The most important thing when it comes to hitting your macros consistently is finding what foods you enjoy, and how those foods fit in the context of your macro targets. Some foods are going to be easy to fit into your macros each day, while others take a bit more planning.
When it comes to top-notch protein sources, you cannot beat good old fashion dead animal flesh. Sorry vegetarians, but its true. Gram for gram, meat provides more protein than any other naturally occurring food source. When it comes to choosing good protein sources, beef, poultry, pork, shellfish and other fishies are going to be your best bet.
Some sources of protein are going to be fattier than others, so you need to take that into consideration as well. These cuts of meat will take up a lot of your daily fat macros, meaning you have to be careful when choosing your protein source. If you decide to eat fattier cuts of meat like ribeye, chicken legs and thighs, or salmon, you need to reduce your dietary fat intake from other sources.
Some good non-meat protein sources include eggs, egg whites, non-fat milk, cottage cheese and protein powder.
If you’re going to consume carbs, the best place to get them is going to be from fruits and veggies. Not only are these about as whole and unprocessed as you can find when it comes to carbs, but they are also very high in fiber. And as we know from above, fiber = good.
After that, your next best sources are going to be things like rice (brown and white), potatoes (white and sweet), oats, and quinoa. Things like whole wheat breads, tortillas, and the like are fine too, but should not make up as much of your diet as the sources above.
The one thing that all these sources have in common is that they are all either unprocessed or minimally processed; meaning they are in or close to their natural form. These are the foods that should make up at least 90% of your carb intake.
Processed carbohydrates, like cereals, white breads, pop tarts, chips, ice cream, etc, all have a place in your diet. I mean, if you enjoy those things, it would be pretty miserable if you had to cut them out right?
Their place is small however…like a once or twice a week thing, not every day. And you still need to make them fit your macros.
Finally, there are the hybrid carbs: things like yogurt, cottage cheese, and milk, that in addition to carbs, contain a good amount of protein as well. Since they are higher in carbs however, that is where we classify them.
Like we discussed earlier, with the exception of trans fats, there really aren’t any fats you need to avoid.
For a lot of people, a decent portion of their daily fat intake is going to come from their protein sources. If you are eating any type of animal protein, you are going to get some fat from it as well. How much depends on the source. Seafood and poultry are going to contain less fat, while red meat and eggs are going to contain more.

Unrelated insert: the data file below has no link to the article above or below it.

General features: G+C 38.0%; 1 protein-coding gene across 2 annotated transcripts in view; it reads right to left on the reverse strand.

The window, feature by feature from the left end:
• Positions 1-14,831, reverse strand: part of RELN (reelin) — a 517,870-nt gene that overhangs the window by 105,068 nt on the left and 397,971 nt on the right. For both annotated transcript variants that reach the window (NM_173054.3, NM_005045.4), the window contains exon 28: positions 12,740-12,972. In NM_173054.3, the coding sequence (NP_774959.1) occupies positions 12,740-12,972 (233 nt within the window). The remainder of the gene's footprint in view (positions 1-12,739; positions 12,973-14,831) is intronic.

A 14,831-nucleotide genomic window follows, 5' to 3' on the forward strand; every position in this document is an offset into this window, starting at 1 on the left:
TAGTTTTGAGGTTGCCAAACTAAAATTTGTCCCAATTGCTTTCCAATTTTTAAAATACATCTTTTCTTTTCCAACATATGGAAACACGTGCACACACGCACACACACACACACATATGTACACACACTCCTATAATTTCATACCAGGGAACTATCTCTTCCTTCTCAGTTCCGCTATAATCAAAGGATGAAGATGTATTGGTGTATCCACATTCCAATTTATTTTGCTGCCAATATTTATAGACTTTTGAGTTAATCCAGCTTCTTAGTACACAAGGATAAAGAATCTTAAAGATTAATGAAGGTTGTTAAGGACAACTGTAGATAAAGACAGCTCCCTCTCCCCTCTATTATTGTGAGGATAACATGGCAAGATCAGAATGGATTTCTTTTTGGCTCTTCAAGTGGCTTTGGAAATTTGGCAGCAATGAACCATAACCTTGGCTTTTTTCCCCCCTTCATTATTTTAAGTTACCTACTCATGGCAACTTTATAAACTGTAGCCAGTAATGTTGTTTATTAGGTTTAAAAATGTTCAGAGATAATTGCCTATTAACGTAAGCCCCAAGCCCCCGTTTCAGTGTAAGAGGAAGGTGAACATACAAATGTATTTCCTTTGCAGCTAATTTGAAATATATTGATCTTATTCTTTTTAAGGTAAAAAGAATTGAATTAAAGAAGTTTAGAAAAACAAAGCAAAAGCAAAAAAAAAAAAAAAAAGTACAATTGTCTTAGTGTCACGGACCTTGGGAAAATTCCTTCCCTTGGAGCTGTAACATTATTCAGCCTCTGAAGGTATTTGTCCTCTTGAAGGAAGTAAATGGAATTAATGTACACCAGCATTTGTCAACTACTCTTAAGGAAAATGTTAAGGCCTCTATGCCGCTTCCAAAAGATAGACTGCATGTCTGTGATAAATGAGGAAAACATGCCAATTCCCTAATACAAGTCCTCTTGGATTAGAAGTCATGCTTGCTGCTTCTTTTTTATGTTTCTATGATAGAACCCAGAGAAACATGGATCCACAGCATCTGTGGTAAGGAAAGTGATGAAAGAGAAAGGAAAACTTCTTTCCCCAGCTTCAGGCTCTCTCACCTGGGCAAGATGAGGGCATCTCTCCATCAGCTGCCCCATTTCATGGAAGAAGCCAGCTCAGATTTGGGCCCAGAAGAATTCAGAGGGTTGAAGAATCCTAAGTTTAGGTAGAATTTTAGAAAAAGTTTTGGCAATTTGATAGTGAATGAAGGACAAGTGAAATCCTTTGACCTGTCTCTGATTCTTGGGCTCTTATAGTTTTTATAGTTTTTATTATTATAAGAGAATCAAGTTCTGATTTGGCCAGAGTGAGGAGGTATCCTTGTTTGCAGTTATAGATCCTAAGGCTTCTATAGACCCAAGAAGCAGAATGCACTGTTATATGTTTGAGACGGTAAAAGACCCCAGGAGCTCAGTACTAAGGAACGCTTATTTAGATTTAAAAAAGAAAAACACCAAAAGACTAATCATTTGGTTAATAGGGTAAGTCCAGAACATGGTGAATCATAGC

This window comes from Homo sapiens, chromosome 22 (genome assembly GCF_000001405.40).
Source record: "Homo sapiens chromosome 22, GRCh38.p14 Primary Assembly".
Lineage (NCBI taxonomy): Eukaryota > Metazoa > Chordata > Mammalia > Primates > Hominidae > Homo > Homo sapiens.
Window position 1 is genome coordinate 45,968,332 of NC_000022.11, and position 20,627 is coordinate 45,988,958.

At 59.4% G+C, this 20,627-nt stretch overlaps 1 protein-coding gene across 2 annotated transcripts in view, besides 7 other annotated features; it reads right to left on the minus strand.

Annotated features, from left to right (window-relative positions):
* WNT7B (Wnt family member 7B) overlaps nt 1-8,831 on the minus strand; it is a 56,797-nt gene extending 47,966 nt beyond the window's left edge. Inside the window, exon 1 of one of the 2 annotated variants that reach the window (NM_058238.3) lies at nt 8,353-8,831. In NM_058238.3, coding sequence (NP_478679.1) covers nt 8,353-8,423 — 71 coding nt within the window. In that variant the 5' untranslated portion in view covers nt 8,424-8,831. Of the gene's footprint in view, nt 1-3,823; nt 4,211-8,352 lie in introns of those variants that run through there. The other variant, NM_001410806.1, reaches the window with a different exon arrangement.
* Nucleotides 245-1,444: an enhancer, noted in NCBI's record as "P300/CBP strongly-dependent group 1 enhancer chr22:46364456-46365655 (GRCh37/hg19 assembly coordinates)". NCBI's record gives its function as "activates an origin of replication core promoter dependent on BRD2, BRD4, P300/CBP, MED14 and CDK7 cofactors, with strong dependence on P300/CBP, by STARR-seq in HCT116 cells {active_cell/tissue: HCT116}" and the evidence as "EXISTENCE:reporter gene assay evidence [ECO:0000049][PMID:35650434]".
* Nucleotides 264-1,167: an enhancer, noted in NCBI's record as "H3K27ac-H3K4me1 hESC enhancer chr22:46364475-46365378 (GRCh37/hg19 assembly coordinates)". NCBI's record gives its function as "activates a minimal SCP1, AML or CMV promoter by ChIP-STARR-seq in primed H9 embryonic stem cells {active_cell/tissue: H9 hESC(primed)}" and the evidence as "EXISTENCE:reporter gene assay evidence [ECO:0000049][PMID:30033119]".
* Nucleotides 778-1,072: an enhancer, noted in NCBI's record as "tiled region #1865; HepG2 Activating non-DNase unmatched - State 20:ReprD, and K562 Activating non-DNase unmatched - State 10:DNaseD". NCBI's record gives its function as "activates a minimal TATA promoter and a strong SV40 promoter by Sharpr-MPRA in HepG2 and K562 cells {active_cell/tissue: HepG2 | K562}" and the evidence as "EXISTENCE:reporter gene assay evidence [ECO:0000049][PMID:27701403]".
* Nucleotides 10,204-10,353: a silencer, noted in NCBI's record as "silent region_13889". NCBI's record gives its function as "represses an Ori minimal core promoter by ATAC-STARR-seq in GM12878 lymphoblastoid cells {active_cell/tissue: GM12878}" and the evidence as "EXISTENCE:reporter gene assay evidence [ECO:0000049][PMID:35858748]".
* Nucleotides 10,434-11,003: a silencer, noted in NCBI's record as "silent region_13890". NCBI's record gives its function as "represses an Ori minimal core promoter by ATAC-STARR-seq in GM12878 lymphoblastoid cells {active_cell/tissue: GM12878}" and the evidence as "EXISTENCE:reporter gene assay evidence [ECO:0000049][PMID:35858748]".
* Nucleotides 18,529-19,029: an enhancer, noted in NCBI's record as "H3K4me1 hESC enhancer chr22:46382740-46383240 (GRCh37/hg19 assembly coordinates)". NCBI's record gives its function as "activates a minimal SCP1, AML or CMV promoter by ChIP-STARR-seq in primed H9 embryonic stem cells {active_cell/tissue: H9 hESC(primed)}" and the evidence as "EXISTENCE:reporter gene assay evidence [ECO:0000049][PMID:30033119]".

Outside of this, other sources of fats include some dairy products like butter, cream, and cheeses; oils like olive, flaxseed, coconut and fish oil; any kind of nut or seed; and a few veggies like olives and avocados.
The big disclaimer with fats is you need to watch your portion sizes. Because fat is so energy dense, it doesn’t take much for the calories to start adding up. This makes fats very easy to overeat, and thus, overshoot your caloric intake for the day. This is true for any macronutrient of course, but because fat provides over double the caloric value of protein or carbs, you need to pay extra attention to how much of it you are consuming.
Now that you know what macros are, and where to get them, let’s talk about why you should count them.
Probably the best reason to count macros is the diet flexibility it gives you. The biggest problem with most diets is that they are too rigid and do not allow you to eat food you enjoy because they are “forbidden”. While this may be sustainable for a short period of time, it is almost always not in the long run because it doesn’t allow flexibility.
This type of flexible dieting is often referred to as IIFYM, or If It Fits Your Macros. The idea behind IIFYM is that because calories, and by extension macros, are king, it doesn’t matter what you eat as long as you are hitting your daily macronutrient targets.
Now I am not advocating getting all of your macros from pizza, ice cream and pop tarts. What I am saying is that a flexible dieting approach of counting macros will allow you to enjoy these foods occasionally, as long as a majority of your diet is full in lean protein, fibrous veggies, and whole unprocessed foods. I tell people to follow the 90/10 rule. 90 percent of you macros should be from these sources, and the other 10 percent can be from whatever you enjoy!
The other advantage macro counting has is that it is much better for physique enhancement that simply counting calories alone. By counting macros, you can tailor your diet specifically to what your body needs each day.
For example, as we know from above, protein is important for maintaining muscle mass while in a caloric deficit. By counting protein and keeping it high everyday while we are dieting, we can ensure we are maintaining as much lean mass as possible and encouraging burning of stored fat for energy.
Another example where counting macros comes in handy is the concept of carb cycling. This is the process of cycling your carbohydrate intake to match your physical activity levels.